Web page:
Sibilance is natural for almost every vocalist and is needed to understand speech.
Also, these vocal sounds contain a large proportion of high frequencies (thousands of Hertz). They originate in the mouth and by air passing around the teeth.
The relative proportions of these frequencies within a vocal recording are determined by many factors including the vocal style, the loudness of the performance, the frequency response of the microphone, the relative position of the microphone, and what type and amount of compression you’re dealing with.
Over the years I learned how to avoid excessive sibilance while recording vocals and even then sometimes is impossible to bypass this issue. Some vocalists have more sibilance than others and if you know them, you know how to respond the right way to his/her sibilance.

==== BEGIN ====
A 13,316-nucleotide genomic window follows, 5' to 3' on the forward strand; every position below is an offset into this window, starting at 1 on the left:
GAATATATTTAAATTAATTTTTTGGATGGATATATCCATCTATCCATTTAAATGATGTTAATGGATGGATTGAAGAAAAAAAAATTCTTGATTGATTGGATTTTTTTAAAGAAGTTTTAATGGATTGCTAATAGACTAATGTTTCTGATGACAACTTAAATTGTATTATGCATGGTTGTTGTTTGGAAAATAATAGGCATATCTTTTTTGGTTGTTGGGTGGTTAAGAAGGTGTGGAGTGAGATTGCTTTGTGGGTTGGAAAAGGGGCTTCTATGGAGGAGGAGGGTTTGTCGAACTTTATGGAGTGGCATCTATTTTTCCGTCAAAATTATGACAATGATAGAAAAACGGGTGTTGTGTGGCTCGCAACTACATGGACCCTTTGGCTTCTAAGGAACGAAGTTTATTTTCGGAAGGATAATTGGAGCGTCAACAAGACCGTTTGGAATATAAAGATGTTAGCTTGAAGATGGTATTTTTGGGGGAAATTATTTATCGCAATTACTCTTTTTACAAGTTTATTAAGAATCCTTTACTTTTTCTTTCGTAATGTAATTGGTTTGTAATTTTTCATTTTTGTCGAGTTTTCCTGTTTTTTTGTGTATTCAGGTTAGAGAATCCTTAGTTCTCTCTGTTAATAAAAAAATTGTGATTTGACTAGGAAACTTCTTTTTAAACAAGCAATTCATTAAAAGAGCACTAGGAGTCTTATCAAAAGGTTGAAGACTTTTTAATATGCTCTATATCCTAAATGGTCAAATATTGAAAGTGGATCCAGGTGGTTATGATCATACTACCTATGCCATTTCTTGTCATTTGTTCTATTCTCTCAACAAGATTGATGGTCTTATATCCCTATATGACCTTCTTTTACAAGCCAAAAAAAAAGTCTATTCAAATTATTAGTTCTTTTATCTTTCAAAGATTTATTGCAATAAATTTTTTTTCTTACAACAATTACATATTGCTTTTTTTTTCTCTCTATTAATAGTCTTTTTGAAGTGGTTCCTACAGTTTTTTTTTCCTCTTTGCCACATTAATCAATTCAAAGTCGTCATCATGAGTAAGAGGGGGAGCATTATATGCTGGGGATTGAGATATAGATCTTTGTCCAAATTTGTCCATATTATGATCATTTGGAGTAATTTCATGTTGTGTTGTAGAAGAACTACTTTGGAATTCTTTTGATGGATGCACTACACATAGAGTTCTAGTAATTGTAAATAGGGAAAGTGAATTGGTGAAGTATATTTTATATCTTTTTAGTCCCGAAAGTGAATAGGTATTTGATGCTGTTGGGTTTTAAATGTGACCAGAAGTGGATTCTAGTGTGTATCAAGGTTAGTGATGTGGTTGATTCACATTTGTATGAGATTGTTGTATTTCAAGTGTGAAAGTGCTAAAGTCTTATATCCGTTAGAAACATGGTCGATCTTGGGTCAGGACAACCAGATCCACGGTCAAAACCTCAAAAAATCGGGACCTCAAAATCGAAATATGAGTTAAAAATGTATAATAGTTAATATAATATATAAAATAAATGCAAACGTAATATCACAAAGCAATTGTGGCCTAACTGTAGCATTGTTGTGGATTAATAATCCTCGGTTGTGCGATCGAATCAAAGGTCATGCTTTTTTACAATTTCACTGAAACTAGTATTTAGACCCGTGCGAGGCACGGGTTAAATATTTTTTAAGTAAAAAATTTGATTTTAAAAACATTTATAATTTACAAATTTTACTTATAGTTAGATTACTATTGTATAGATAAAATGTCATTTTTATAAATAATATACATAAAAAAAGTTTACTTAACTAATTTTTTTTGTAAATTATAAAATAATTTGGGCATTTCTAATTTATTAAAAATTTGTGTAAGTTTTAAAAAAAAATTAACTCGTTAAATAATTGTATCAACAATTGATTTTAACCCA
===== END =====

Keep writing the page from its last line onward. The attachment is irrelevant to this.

Here are some of my tools of the trade on how to avoid sibilance when recording vocals.
Nowadays is more often to get vocal tracks and stems to mix in our studio produced and recorded in home studios. For the past two years, the world pandemic due to Covid19 has raised the difficulties and chances for artists to visit our studio and properly record their vocals in one of the most beautiful and acoustic-treated live rooms in the world, which is ours.
I know that getting vocals to sound right in a home studio environment will be always a challenge. To avoid falling into the same traps that many beginner producers do, I’ve put together 12 common mistakes in-home studio vocal production along with tips to resolve them.